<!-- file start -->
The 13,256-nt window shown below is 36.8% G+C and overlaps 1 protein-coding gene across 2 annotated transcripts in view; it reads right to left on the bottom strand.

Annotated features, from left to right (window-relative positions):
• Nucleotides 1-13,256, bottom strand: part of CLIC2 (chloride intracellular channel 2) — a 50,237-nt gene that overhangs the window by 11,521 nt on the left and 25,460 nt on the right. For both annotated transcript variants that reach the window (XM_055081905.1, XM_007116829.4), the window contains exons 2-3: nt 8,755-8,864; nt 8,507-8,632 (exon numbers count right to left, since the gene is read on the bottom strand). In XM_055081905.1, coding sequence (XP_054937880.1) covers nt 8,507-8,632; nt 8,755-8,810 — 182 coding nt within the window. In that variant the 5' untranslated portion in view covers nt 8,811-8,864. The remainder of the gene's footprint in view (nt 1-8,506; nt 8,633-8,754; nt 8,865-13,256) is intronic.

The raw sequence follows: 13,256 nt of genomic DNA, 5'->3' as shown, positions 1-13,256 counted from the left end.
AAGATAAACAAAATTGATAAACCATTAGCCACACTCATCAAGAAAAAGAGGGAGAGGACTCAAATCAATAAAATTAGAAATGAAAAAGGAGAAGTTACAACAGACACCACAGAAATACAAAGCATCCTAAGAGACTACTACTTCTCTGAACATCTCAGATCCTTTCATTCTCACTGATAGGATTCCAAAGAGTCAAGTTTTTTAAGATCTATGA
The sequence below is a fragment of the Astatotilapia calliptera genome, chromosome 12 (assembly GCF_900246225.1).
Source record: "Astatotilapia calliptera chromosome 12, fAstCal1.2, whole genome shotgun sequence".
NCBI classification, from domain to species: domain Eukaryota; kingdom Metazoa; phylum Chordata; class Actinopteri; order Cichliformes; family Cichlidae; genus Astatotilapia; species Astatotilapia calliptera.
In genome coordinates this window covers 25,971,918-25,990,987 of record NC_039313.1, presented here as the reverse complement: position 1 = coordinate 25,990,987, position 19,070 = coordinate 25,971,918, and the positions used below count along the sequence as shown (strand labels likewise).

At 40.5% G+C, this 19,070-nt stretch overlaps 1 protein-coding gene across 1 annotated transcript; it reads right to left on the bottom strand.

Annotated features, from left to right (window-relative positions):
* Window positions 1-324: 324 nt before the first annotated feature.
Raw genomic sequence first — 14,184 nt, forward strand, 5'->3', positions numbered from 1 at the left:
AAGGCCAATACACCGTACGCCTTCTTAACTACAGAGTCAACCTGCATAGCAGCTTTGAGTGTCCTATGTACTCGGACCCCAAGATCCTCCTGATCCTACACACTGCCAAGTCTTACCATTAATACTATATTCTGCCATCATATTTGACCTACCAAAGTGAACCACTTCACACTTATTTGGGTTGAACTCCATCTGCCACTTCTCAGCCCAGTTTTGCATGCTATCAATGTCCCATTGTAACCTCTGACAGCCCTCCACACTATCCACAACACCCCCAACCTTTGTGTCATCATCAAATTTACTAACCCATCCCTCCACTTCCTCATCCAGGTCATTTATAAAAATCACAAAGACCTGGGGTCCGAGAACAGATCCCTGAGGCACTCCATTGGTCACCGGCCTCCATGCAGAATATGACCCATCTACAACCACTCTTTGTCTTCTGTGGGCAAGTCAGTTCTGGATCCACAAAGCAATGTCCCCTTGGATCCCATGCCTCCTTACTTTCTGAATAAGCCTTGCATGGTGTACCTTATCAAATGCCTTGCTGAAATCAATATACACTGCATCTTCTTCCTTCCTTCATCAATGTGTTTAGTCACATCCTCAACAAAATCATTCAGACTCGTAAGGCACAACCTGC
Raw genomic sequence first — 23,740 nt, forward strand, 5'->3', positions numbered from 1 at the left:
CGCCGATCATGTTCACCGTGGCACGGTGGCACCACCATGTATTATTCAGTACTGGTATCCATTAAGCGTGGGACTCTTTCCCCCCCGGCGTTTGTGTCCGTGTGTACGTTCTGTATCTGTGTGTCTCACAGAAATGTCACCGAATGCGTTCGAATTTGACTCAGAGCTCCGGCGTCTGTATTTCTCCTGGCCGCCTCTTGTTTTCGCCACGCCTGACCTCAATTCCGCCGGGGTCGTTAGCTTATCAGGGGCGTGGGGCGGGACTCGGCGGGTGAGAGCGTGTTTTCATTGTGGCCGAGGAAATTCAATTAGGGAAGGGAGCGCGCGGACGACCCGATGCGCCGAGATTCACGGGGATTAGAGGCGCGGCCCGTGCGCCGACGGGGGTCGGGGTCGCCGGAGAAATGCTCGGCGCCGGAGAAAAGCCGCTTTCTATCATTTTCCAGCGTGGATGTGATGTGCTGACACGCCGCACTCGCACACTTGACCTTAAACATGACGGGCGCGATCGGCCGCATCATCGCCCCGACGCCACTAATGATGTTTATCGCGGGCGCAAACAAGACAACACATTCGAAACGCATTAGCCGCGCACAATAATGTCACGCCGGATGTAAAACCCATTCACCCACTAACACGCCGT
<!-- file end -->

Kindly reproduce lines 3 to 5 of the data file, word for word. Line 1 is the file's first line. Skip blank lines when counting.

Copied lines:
• Nucleotides 1-13,256, bottom strand: part of CLIC2 (chloride intracellular channel 2) — a 50,237-nt gene that overhangs the window by 11,521 nt on the left and 25,460 nt on the right. For both annotated transcript variants that reach the window (XM_055081905.1, XM_007116829.4), the window contains exons 2-3: nt 8,755-8,864; nt 8,507-8,632 (exon numbers count right to left, since the gene is read on the bottom strand). In XM_055081905.1, coding sequence (XP_054937880.1) covers nt 8,507-8,632; nt 8,755-8,810 — 182 coding nt within the window. In that variant the 5' untranslated portion in view covers nt 8,811-8,864. The remainder of the gene's footprint in view (nt 1-8,506; nt 8,633-8,754; nt 8,865-13,256) is intronic.

The raw sequence follows: 13,256 nt of genomic DNA, 5'->3' as shown, positions 1-13,256 counted from the left end.
AAGATAAACAAAATTGATAAACCATTAGCCACACTCATCAAGAAAAAGAGGGAGAGGACTCAAATCAATAAAATTAGAAATGAAAAAGGAGAAGTTACAACAGACACCACAGAAATACAAAGCATCCTAAGAGACTACTACTTCTCTGAACATCTCAGATCCTTTCATTCTCACTGATAGGATTCCAAAGAGTCAAGTTTTTTAAGATCTATGA